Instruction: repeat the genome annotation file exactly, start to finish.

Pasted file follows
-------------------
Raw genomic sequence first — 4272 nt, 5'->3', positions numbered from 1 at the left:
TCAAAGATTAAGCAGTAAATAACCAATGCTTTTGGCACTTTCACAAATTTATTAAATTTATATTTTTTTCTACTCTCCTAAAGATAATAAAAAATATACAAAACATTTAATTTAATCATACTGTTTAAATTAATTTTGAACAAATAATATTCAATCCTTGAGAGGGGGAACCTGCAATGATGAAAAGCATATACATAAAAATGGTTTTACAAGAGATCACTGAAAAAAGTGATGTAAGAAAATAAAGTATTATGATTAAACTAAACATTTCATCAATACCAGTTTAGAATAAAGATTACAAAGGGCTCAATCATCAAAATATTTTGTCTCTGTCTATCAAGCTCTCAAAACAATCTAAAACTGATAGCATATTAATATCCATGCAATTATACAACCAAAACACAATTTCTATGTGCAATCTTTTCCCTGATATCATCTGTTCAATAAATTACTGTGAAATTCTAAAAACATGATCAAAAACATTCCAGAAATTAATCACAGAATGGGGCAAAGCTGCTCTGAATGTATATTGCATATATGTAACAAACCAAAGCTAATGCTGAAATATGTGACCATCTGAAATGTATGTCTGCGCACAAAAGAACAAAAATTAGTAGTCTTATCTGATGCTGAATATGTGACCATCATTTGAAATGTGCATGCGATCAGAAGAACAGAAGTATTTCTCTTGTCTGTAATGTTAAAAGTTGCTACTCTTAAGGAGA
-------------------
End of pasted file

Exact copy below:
Raw genomic sequence first — 4272 nt, 5'->3', positions numbered from 1 at the left:
TCAAAGATTAAGCAGTAAATAACCAATGCTTTTGGCACTTTCACAAATTTATTAAATTTATATTTTTTTCTACTCTCCTAAAGATAATAAAAAATATACAAAACATTTAATTTAATCATACTGTTTAAATTAATTTTGAACAAATAATATTCAATCCTTGAGAGGGGGAACCTGCAATGATGAAAAGCATATACATAAAAATGGTTTTACAAGAGATCACTGAAAAAAGTGATGTAAGAAAATAAAGTATTATGATTAAACTAAACATTTCATCAATACCAGTTTAGAATAAAGATTACAAAGGGCTCAATCATCAAAATATTTTGTCTCTGTCTATCAAGCTCTCAAAACAATCTAAAACTGATAGCATATTAATATCCATGCAATTATACAACCAAAACACAATTTCTATGTGCAATCTTTTCCCTGATATCATCTGTTCAATAAATTACTGTGAAATTCTAAAAACATGATCAAAAACATTCCAGAAATTAATCACAGAATGGGGCAAAGCTGCTCTGAATGTATATTGCATATATGTAACAAACCAAAGCTAATGCTGAAATATGTGACCATCTGAAATGTATGTCTGCGCACAAAAGAACAAAAATTAGTAGTCTTATCTGATGCTGAATATGTGACCATCATTTGAAATGTGCATGCGATCAGAAGAACAGAAGTATTTCTCTTGTCTGTAATGTTAAAAGTTGCTACTCTTAAGGAGA